Tuesday, March 26, 2013

Supreme Court "Reluctantly" Takes Argument on Same-Sex Marriage Rights

Supreme Court 2013
At issue in today's argument was whether states have a right to prohibit same-sex marriages.  All told, 38 states ban same sex marriages, 9 permit them (as does Washington, D.C.) and 3 have remained non-committed on the issue

The case before SCOTUS was filed by two couples seeking to overturn California's Proposition 8 ban on same-sex marriages. Tomorrow, the Court will consider a challenge to the federal Defense of Marriage Act, which denies financial and other benefits to legally married same-sex couples.

The New Same-Sex Marriage Symbol
Legally, if the Court should overturn the California ban, then it seems logical to conclude that the
laws in the other 37 states that forbid such marriages would cease to have effect.  All 38 states previously banning gay marriage would then become "non-committed,"and would have to decide thereafter whether to remain pat or join the 9 states that permit gay marriage.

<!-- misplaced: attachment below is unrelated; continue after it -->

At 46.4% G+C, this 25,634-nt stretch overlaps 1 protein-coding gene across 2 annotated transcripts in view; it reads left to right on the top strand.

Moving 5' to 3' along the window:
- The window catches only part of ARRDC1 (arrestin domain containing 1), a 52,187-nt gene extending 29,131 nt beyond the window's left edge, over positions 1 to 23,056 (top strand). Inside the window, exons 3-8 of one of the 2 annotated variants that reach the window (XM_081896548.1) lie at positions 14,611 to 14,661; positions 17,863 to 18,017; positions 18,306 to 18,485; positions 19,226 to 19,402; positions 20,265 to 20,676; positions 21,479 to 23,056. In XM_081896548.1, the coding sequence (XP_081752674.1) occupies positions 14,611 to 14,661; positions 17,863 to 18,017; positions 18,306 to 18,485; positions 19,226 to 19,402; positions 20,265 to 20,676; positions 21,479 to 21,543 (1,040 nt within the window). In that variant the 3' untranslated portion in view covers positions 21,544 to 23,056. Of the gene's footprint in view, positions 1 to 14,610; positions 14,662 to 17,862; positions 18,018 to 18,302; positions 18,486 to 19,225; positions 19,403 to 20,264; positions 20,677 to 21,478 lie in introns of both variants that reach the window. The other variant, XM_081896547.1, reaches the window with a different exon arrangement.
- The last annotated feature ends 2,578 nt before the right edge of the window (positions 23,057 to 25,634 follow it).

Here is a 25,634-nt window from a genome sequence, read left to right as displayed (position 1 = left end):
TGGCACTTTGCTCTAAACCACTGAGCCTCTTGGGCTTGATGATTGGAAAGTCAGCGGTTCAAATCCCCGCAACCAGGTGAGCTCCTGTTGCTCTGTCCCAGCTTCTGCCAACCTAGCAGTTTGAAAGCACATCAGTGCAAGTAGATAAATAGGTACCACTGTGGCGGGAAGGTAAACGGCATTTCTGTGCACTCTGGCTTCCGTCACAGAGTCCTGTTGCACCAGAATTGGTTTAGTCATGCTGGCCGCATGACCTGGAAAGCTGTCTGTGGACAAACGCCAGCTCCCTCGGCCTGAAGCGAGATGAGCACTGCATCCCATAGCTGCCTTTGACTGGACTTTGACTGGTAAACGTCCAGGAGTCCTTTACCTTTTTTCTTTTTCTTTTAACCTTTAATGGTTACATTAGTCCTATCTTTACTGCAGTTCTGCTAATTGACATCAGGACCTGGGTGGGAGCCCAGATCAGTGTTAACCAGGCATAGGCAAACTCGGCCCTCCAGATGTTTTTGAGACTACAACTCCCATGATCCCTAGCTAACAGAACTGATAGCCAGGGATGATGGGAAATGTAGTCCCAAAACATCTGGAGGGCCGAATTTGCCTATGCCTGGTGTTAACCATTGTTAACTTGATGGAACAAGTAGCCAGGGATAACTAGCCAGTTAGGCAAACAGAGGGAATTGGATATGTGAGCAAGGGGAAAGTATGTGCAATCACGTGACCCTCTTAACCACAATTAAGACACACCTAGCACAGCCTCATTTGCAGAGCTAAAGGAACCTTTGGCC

With regard to the federal Defense of Marriage Act, it no longer has any support from Washington, D.C.  Indeed, President Obama has publicly stated his view that same-sex marriages should be allowed.  Yet, it is unclear what the impact would be should the Court strike down the DOMA as unconstitutional.  Would that mean that married same-sex couples would be entitled to the same federal benefits afforded traditional married couples?  We address that issue Here.

Click Here for a full report from Washington, courtesy CNN.com.
The Scene in Washington

Click Here to review a map of identifying the laws relating to same-sex marriages in our 50 states, along with a comprehensive examination of the issues from USA Today. 

Click Here for our analysis as to the possible outcomes of the decision by SCOTUS on Proposition 8. 

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